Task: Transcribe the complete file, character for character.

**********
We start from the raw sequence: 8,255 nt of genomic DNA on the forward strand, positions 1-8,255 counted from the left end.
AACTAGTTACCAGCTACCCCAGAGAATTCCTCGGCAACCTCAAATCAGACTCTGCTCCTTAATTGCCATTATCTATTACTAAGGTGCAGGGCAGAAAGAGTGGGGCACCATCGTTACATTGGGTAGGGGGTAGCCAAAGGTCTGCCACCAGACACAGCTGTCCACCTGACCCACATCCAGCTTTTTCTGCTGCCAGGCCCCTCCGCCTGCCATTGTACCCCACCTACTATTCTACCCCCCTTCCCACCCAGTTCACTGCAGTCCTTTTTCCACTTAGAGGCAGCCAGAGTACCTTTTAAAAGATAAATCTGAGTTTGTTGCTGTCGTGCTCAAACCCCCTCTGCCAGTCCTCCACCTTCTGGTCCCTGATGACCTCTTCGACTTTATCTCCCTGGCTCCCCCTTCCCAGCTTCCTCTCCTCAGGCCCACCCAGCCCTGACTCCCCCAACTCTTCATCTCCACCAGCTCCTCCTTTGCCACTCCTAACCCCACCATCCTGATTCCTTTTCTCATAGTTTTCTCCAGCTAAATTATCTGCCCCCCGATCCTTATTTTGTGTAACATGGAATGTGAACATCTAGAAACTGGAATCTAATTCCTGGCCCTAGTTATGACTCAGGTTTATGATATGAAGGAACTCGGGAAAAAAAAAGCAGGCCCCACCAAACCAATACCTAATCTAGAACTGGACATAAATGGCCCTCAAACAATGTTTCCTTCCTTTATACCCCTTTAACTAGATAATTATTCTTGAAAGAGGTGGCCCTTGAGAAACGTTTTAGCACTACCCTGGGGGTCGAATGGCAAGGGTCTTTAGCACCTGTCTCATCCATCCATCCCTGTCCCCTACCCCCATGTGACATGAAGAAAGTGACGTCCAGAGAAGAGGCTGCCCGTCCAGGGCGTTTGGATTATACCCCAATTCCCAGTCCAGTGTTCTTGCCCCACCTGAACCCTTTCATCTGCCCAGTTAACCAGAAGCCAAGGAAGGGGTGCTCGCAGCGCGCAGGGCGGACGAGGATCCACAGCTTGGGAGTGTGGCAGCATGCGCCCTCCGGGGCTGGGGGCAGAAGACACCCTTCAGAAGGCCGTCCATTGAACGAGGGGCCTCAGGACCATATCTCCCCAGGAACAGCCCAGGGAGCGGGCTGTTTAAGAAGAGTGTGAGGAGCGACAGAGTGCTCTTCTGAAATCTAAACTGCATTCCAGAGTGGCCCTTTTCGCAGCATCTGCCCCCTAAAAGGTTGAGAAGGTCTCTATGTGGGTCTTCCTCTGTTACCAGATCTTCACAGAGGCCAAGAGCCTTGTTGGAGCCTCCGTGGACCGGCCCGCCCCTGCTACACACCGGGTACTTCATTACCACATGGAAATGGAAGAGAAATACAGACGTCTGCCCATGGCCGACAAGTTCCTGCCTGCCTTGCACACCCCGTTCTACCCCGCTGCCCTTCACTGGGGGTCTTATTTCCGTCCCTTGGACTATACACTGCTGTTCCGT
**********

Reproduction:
We start from the raw sequence: 8,255 nt of genomic DNA on the forward strand, positions 1-8,255 counted from the left end.
AACTAGTTACCAGCTACCCCAGAGAATTCCTCGGCAACCTCAAATCAGACTCTGCTCCTTAATTGCCATTATCTATTACTAAGGTGCAGGGCAGAAAGAGTGGGGCACCATCGTTACATTGGGTAGGGGGTAGCCAAAGGTCTGCCACCAGACACAGCTGTCCACCTGACCCACATCCAGCTTTTTCTGCTGCCAGGCCCCTCCGCCTGCCATTGTACCCCACCTACTATTCTACCCCCCTTCCCACCCAGTTCACTGCAGTCCTTTTTCCACTTAGAGGCAGCCAGAGTACCTTTTAAAAGATAAATCTGAGTTTGTTGCTGTCGTGCTCAAACCCCCTCTGCCAGTCCTCCACCTTCTGGTCCCTGATGACCTCTTCGACTTTATCTCCCTGGCTCCCCCTTCCCAGCTTCCTCTCCTCAGGCCCACCCAGCCCTGACTCCCCCAACTCTTCATCTCCACCAGCTCCTCCTTTGCCACTCCTAACCCCACCATCCTGATTCCTTTTCTCATAGTTTTCTCCAGCTAAATTATCTGCCCCCCGATCCTTATTTTGTGTAACATGGAATGTGAACATCTAGAAACTGGAATCTAATTCCTGGCCCTAGTTATGACTCAGGTTTATGATATGAAGGAACTCGGGAAAAAAAAAGCAGGCCCCACCAAACCAATACCTAATCTAGAACTGGACATAAATGGCCCTCAAACAATGTTTCCTTCCTTTATACCCCTTTAACTAGATAATTATTCTTGAAAGAGGTGGCCCTTGAGAAACGTTTTAGCACTACCCTGGGGGTCGAATGGCAAGGGTCTTTAGCACCTGTCTCATCCATCCATCCCTGTCCCCTACCCCCATGTGACATGAAGAAAGTGACGTCCAGAGAAGAGGCTGCCCGTCCAGGGCGTTTGGATTATACCCCAATTCCCAGTCCAGTGTTCTTGCCCCACCTGAACCCTTTCATCTGCCCAGTTAACCAGAAGCCAAGGAAGGGGTGCTCGCAGCGCGCAGGGCGGACGAGGATCCACAGCTTGGGAGTGTGGCAGCATGCGCCCTCCGGGGCTGGGGGCAGAAGACACCCTTCAGAAGGCCGTCCATTGAACGAGGGGCCTCAGGACCATATCTCCCCAGGAACAGCCCAGGGAGCGGGCTGTTTAAGAAGAGTGTGAGGAGCGACAGAGTGCTCTTCTGAAATCTAAACTGCATTCCAGAGTGGCCCTTTTCGCAGCATCTGCCCCCTAAAAGGTTGAGAAGGTCTCTATGTGGGTCTTCCTCTGTTACCAGATCTTCACAGAGGCCAAGAGCCTTGTTGGAGCCTCCGTGGACCGGCCCGCCCCTGCTACACACCGGGTACTTCATTACCACATGGAAATGGAAGAGAAATACAGACGTCTGCCCATGGCCGACAAGTTCCTGCCTGCCTTGCACACCCCGTTCTACCCCGCTGCCCTTCACTGGGGGTCTTATTTCCGTCCCTTGGACTATACACTGCTGTTCCGT